WORDS BY AMELIA BELL
A frustrating hunt for the perfect pair of vintage jeans led friends Sean Barron and Jamie Mazur to get creative. The result? RE/DONE — the sustainable LA-based label carving out a new identity for heritage brands by remixing vintage denim into perfectly fitting modern jeans. We spoke to RE/DONE co-founder Sean Barron to find out how it all began and what’s coming next...
Farfetch: Firstly, tell us where the RE/DONE story begins…
Sean: We began almost by accident. My partner said to me one day, ‘I really love all your vintage Levi’s, but it’s just so hard to find the right fit’. So for months we tried to take vintage denim apart and reconstruct it — it took us a while to work it out.
So how did you get your big break?
It was all very serendipitous... We launched online in 2014 with 200 pairs of jeans and a prayer. The original idea was to focus on individuality, so we shot lots of different girls, each wearing a totally unique pair of jeans. One girl brought Bella Hadid along, who at the time had a mere 100,000 followers — by the following week she was huge. We sold out online in 12 minutes!
Is individuality still a key concept for the brand?
Individuality is infused in everything we do. We love the idea of creating something unique by taking the amazing archival shapes of American heritage brands like Levi’s and moving them into the luxury, contemporary sphere.
What’s the secret to making RE/DONE jeans the perfect fit?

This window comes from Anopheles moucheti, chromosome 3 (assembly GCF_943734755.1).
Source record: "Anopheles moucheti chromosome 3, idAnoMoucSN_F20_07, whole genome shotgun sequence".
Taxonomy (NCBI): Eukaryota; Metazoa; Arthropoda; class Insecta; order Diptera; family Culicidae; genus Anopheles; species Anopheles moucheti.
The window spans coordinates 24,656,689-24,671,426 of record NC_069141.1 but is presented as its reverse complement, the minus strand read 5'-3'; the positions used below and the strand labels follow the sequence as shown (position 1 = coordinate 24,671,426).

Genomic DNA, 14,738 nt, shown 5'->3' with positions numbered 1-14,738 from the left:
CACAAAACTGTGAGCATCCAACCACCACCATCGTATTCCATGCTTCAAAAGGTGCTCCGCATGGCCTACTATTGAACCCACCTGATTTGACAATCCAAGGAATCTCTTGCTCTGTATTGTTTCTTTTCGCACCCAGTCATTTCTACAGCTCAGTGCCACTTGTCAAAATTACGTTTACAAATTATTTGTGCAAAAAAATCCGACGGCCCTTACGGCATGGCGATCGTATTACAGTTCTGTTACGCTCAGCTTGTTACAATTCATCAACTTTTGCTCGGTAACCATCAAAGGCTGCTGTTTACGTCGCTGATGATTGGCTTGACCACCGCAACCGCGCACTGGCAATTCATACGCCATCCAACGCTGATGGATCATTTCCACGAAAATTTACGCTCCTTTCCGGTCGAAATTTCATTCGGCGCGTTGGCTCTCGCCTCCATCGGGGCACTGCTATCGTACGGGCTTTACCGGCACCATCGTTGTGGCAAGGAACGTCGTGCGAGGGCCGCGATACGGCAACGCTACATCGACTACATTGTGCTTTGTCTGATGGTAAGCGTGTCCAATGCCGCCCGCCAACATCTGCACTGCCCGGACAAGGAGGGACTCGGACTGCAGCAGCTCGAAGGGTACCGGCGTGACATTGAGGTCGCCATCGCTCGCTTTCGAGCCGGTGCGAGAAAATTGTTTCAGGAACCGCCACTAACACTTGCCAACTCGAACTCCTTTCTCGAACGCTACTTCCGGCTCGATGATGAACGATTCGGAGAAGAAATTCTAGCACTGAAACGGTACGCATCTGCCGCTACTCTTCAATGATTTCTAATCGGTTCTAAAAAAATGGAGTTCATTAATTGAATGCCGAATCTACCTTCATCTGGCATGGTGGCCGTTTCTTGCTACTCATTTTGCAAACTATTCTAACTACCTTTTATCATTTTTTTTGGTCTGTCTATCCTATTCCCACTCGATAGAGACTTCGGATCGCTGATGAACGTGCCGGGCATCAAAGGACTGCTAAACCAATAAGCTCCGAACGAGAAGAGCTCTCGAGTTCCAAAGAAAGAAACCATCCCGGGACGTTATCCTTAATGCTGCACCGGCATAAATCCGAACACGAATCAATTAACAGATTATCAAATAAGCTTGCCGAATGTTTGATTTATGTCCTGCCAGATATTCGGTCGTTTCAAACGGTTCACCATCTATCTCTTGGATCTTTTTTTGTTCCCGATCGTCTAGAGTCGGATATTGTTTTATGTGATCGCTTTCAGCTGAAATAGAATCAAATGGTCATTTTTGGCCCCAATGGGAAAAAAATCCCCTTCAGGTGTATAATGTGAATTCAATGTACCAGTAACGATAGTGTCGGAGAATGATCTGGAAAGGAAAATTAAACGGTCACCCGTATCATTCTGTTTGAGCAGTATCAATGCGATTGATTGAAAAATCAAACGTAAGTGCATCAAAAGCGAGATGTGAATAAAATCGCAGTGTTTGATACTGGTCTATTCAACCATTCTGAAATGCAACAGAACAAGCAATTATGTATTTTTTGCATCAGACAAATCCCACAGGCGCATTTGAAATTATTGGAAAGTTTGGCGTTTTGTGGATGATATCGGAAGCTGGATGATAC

A lot of work! Each pair is made by hand in a very unique process: it has to be taken apart and cut separately with a pattern. So far, we’ve made 78,000 one by one, it’s kind of crazy.
What does sustainability mean to you?
When we started the company we thought, ‘We’re going to build a sustainable fashion brand’. Everyday this mission means more and more to us. We have limited our production range to a 15 mile radius, we use recycled packaging and part of our product is upcycled too.
And what do you think the future holds for sustainable fashion?
Every consumer is more aware of the importance of sustainability, so brands will have to get on board. The consumer, after all, is dictating what’s important and this cultural shift towards sustainability and mindfulness will have a huge impact on fashion.
Finally, can you give us a hint about your next project?
It involves a car… We can’t say too much yet, but we’re going to ‘redo’ a car for a well-known motor company. Watch this space!
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